UT-San Antonio Students Gain Mediator, Voice in Ombudsman Gonzales · 01 November 2005

Filed under: Press Coverage, Texas

Academic Affairs Chair wants to clarify grievance procedures

by Brandy Mansfield--UTSA Paisano--10/19/05

If James Johnson has his way, students will soon have a Student Bill of Rights (SBOR).

Student Government Association's (SGA) Academic Affairs Chair James Johnson and his SGA committee, along with faculty members, met with Vice Provost for Academic Affairs Dr. David Johnson on Sept. 26 to discuss the need for a SBOR.

"There is nothing explicitly nor implicitly that states students' rights. This is a gross deficiency I hope to correct," Johnson said.

The actual document brought by Johnson reminds students of their basic rights as education consumers.

Among ten points of interest listed in the SBOR, the overall message is to reaffirm students that the University's responsibility is to provide an educational framework that encourages freedom of speech and thought.

Points in the bill include the rights to respectfully question any faculty member about their "arguments, motives or agenda," the "freedom to question instructors when students feel the syllabus is not being followed," and the "right to expect course-related questions to be answered in a timely manner and to receive instructor feedback when necessary."

According to Johnson, one of the most important aspects of the bill is the re-statement of the student grievance procedure.

The grievance procedure is the official process for students to confront and resolve any issue between instructor and student.

In accordance with the procedure, for example, a student would address a complaint to the following people: the instructor, the department chair, the dean and finally, the vice president of academic affairs.

According to Johnson, the grievance procedure can be found in the Handbook of Operating Procedures, which states it only applies to disabled students.

"There is no grievance procedure for undergraduates at all," he said. "If more students knew about the grievance procedure, more would use it."

Johnson hopes that the re-statement of this procedure and the use of the SBOR will help to make students more proactive and more aware of the grievance procedure.

The need for the SBOR was originally discussed as an Academic Bill of Rights (ABOR), which focused almost exclusively on teachers' rights and responsibilities.

However, the 1940s American Association of University Professors (AAUP) statement, which focuses on many of the same issues, with the addition of instructor tenure, had already been adopted by UTSA, rendering the creation of a near identical document unnecessary.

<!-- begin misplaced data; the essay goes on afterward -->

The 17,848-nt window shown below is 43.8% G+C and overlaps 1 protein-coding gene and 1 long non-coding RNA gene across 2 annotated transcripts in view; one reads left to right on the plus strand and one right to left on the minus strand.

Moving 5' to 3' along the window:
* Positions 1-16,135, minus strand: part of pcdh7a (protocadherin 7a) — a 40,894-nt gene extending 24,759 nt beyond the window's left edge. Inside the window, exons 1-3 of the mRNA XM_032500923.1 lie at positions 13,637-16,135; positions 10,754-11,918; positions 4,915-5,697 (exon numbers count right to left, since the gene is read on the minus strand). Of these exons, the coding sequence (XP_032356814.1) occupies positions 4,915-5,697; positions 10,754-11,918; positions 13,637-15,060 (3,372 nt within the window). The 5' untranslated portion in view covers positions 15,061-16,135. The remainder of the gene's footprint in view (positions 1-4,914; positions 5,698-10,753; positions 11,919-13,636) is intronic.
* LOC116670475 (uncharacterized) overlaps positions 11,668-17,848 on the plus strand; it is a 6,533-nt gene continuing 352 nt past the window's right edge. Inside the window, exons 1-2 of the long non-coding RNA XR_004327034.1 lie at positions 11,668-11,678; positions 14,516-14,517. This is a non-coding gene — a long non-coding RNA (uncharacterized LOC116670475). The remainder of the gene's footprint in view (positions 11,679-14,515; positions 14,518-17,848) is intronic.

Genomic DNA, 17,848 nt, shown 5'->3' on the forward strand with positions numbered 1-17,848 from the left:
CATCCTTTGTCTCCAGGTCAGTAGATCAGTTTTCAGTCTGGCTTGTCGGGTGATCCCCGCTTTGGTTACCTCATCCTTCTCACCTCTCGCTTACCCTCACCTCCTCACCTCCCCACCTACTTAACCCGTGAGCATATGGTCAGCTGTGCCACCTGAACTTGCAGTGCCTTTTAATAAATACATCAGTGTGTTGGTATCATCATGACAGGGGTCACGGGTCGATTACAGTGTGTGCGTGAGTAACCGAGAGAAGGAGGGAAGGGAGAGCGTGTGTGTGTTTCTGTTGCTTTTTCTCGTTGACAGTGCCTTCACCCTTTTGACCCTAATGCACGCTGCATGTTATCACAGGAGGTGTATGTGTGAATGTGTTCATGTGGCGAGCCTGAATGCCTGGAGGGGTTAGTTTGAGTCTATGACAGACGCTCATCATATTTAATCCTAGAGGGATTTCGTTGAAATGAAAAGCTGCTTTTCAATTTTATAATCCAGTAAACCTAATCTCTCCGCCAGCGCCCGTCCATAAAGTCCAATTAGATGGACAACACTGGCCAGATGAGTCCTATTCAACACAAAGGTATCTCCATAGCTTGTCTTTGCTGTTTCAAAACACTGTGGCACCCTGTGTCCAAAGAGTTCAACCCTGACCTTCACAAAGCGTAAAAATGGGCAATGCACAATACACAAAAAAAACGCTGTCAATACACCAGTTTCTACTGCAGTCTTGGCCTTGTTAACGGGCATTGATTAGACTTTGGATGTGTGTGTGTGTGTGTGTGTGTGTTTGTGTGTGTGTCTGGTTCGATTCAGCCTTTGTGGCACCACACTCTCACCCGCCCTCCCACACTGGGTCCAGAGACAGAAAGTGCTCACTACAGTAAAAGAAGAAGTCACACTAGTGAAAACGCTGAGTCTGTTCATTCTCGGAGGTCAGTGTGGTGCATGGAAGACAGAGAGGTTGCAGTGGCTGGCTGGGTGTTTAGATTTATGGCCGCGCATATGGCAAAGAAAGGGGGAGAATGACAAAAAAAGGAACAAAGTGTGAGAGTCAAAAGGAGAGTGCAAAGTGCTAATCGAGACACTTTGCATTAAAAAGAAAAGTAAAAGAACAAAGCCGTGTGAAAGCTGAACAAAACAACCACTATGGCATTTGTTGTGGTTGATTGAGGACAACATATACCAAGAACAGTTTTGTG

According to Johnson, the proposed idea of ABOR, therefore, was reborn to focus exclusively on the rights of the student.

"While it is a small minority of faculty, unfortunately, some professors have created an uncomfortable atmosphere in their classrooms," Johnson said.

"The SBOR is meant to rectify this situation in conjunction with the AAUP General Statement in the Operating Procedures Handbook and make it clear to faculty, administration and students, that students, as education consumers are the focus of this institution."

UTSA is not the first in the UT system to adopt such a bill. In 2003 UT-Austin implemented their own Student Bill of Rights.

The difference in the UT-Austin version is that their bill of rights is a collection of rights currently listed in multiple handbooks and university policies consolidated into one document. This is very different from UTSA's current proposal, in that students at UT-Austin already have stated rights.

Once the bill is accepted by SGA, the bill will go before Vice President of Student Affairs, Dr. Rosalie Ambrosino.

"I think the idea of a Student Bill of Rights provides an excellent opportunity for dialogue," Ambrosino said. "It's important, however, to have an in-depth discussion among many constituent groups to be sure that such a document is a good fit for UTSA-and also protects the rights of all members of the UTSA community."

Johnson wants to offer students the ability to play a direct role in the Bill of Rights by offering suggestions or revisions or by just showing their support.

He encourages students to come to the SGA office in the Student Activities complex, or to the general assembly meetings on Thursdays to discuss the SBOR.

"We do have a compelling need for such a document to allow for a respectful pursuit of knowledge and academic debate in all of our classrooms," Johnson said.